Mountain Biking UK Mountain Biking Skills 2018

Mountain Biking UK has got all the latest news, kit and exclusive info on the newest and best bikes. The MBUK Wrecking Crew testing team are out there right now, riding new bikes and products to destruction, to give you expert reviews you can count on to be brutally honest. We live to ride - and that's what makes MBUK Britain’s best-selling bike magazine.

United Kingdom
Immediate Media Company London Limited
6,30 €(TVA Incluse)
50,50 €(TVA Incluse)
13 Numéros

dans ce numéro

1 min

Congratulations! By choosing this mag you have taken the next pedal stroke on your journey to becoming a better mountain biker. Inside you’ll find everything you need to know to make the most of anything a trail can throw at you. This special edition comes from the experts at Mountain Biking UK magazine, as well as some of the top coaches and riders in the UK, providing you with the best riding advice available. We’ve divided much of the mag into blue, red and black sections to help give the most relevant advice for the grade of trail you’re currently riding. However, that doesn’t mean that advanced riders won’t find anything useful in the earlier sections, or vice-versa. Refreshing your skills or studying more advanced moves can also teach you a lot.…

3 min
bike set-up

CUSTOMISE YOUR BIKE It’s important to customise your bike and components to suit your riding style – this will ultimately improve your control. Extra braking power, smoother suspension and more grip could be just a few minutes’ fettling and a couple of clicks away… SADDLE HEIGHT If you are descending or practising skills, drop your saddle down as it will allow you to move your bodyweight around the bike. A dropper post makes this a lot easier of course. BAR WIDTH/STEM LENGTH Upwards of 740mm bars are the norm these days. For trail riding they’ll improve an average sized person’s stability and confidence when coupled with a short stem of 30 to 50mm. BRAKE POSITION In a standing position, put your hands on your grips and extend your index fingers out. Now adjust the angle, lever reach…

4 min
position set-up

SADDLE HEIGHT This is the number one thing that you should check for a more productive ride. If you run your saddle too high, you’ll struggle to touch the ground. You’ll overstretch and rock your hips when your legs are at full extension. Running your seat too low will make you feel more confident, but will make pedalling harder work. It can also damage your knees because the force you apply to the pedals goes through your knees at an acute angle. IDEAL POSITION Once you’ve done your setting up you should find that when you try riding, your leg will be perfectly extended with the ball of your foot on the pedal. TOO HIGH • Struggle to touch the ground • You’ll over-stretch • You’ll rock your hips when at full extension TOO LOW • Pedalling is harder…

1 min
gear choice

SMALL-SMALL In the smallest chainring and rear sprocket, the chain will be loose as the rear mech struggles to take up the slack. It’s not as bad for the chain, but it’s noisy and you’ll drop your chain easily. BIG-BIG The chain will be at its tightest and the rear mech stretched to its limit. In the outer chainring, you don’t really want to go bigger than three down from the top of the cassette out back. PERFECT Find a happy medium – ideally the chain should be as straight as possible to reduce friction and wear. Using more gears is actually better for your drivetrain because you spread out the wear.…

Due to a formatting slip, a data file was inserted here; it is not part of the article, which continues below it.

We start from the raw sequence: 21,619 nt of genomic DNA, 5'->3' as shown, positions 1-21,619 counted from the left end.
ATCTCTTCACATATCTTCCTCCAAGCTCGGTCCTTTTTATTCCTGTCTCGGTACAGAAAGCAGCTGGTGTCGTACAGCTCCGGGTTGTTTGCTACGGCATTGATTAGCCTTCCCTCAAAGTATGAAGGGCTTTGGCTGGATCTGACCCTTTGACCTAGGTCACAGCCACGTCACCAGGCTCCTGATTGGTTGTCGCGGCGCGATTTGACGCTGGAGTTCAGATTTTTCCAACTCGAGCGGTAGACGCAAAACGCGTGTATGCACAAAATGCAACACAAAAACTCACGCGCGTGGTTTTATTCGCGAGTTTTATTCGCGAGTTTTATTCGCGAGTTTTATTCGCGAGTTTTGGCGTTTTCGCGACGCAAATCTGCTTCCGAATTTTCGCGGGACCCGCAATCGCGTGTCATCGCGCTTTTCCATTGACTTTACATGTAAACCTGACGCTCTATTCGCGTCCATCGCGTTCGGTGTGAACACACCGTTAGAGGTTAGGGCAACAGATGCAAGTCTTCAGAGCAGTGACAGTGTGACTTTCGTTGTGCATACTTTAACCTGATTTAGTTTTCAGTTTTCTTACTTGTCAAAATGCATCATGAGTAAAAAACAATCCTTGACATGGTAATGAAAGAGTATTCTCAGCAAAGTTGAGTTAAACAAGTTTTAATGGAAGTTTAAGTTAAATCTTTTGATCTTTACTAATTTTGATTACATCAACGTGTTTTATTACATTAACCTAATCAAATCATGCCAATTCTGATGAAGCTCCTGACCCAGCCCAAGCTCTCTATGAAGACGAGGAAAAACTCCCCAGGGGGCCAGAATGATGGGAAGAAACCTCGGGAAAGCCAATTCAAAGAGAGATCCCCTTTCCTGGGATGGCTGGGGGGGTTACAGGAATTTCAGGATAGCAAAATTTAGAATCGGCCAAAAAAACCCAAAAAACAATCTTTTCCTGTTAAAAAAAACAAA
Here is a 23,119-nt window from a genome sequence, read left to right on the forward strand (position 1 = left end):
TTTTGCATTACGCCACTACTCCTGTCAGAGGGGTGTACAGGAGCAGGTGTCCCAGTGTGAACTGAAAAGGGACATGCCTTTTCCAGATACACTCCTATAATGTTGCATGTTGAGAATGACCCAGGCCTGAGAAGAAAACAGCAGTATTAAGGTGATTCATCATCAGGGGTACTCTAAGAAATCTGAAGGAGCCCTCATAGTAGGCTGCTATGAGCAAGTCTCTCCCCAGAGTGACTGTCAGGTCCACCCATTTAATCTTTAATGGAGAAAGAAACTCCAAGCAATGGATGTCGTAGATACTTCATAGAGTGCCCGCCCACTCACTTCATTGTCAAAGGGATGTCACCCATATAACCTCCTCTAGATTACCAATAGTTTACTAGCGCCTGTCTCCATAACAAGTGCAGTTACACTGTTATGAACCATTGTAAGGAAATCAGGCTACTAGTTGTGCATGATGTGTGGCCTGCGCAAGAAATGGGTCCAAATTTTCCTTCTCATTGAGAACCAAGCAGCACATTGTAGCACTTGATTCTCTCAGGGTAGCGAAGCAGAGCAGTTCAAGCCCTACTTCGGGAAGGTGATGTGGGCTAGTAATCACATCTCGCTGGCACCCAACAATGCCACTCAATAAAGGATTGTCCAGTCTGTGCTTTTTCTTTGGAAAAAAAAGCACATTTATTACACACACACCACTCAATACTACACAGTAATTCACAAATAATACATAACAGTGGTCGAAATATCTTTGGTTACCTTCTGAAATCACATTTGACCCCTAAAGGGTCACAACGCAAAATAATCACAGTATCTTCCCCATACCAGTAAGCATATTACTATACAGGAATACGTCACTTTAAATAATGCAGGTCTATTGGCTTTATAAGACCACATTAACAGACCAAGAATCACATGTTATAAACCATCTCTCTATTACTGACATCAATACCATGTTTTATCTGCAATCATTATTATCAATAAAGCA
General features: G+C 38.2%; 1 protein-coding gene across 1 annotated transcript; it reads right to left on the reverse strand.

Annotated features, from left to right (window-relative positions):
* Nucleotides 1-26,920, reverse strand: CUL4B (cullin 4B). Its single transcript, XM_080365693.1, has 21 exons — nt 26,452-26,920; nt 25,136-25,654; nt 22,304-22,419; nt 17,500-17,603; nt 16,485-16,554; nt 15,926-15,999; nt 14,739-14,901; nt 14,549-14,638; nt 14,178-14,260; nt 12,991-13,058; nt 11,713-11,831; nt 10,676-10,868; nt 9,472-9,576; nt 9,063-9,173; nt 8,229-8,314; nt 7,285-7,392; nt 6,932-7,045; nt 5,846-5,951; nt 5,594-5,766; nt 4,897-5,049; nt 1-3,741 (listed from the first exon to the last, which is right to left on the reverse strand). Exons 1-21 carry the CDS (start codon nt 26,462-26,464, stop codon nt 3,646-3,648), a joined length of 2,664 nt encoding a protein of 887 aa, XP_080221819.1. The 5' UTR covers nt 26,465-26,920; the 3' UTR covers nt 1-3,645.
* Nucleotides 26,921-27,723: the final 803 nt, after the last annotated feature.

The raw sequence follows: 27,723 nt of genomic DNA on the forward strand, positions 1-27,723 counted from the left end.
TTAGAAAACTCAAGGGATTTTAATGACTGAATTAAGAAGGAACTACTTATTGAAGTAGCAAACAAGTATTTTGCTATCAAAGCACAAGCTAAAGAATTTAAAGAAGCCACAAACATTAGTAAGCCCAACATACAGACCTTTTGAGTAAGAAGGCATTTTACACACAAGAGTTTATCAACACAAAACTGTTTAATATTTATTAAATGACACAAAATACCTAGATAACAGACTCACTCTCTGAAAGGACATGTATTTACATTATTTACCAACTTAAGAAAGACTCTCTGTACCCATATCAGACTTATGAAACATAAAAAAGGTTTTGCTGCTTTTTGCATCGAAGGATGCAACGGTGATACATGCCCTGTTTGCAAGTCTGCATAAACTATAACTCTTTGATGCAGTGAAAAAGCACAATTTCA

2 min
climb & descend

CLIMBING Out-of-the-saddle climbing can get more power to the pedals, but unless conditions are perfectly dry you’ll need to adjust your position and torque on the fly in order to avoid wheel spinning and stalling. WEIGHT When climbing you need to keep your upper body low to avoid the front end wandering around or coming off the ground. The lower you ar the more stable you will be and the easier it will be to react to your bike’s movements. TRACTION Even though you’re out of the saddle, to put power down you need to feel the traction under your feet to determine how hard you can pedal. Imagine walking on ice, and how you feel the ground to find grip. In time you’ll learn the traction limit of wet and dry surfaces and apply…

2 min
body position

BODY POSITION BASICS When the trail gets rough your bike will start to buck and move around, so the idea of good body position is to isolate your core mass (your head and torso) from this chatter so you can stay smooth, in control and in balance. If you try to stop the bike pitching over the terrain you’ve effectively picked a fight with gravity, and it will eventually win. Use these tips to put yourself in a position where you can let the bike move beneath you and you can stay balanced and relaxed. LOOSEN UP If you’re balanced, you can loosen up and allow the bike to move around underneath you and track the terrain. Use your arms and legs like suspension by absorbing undulations on the trail. STAND UP It goes without…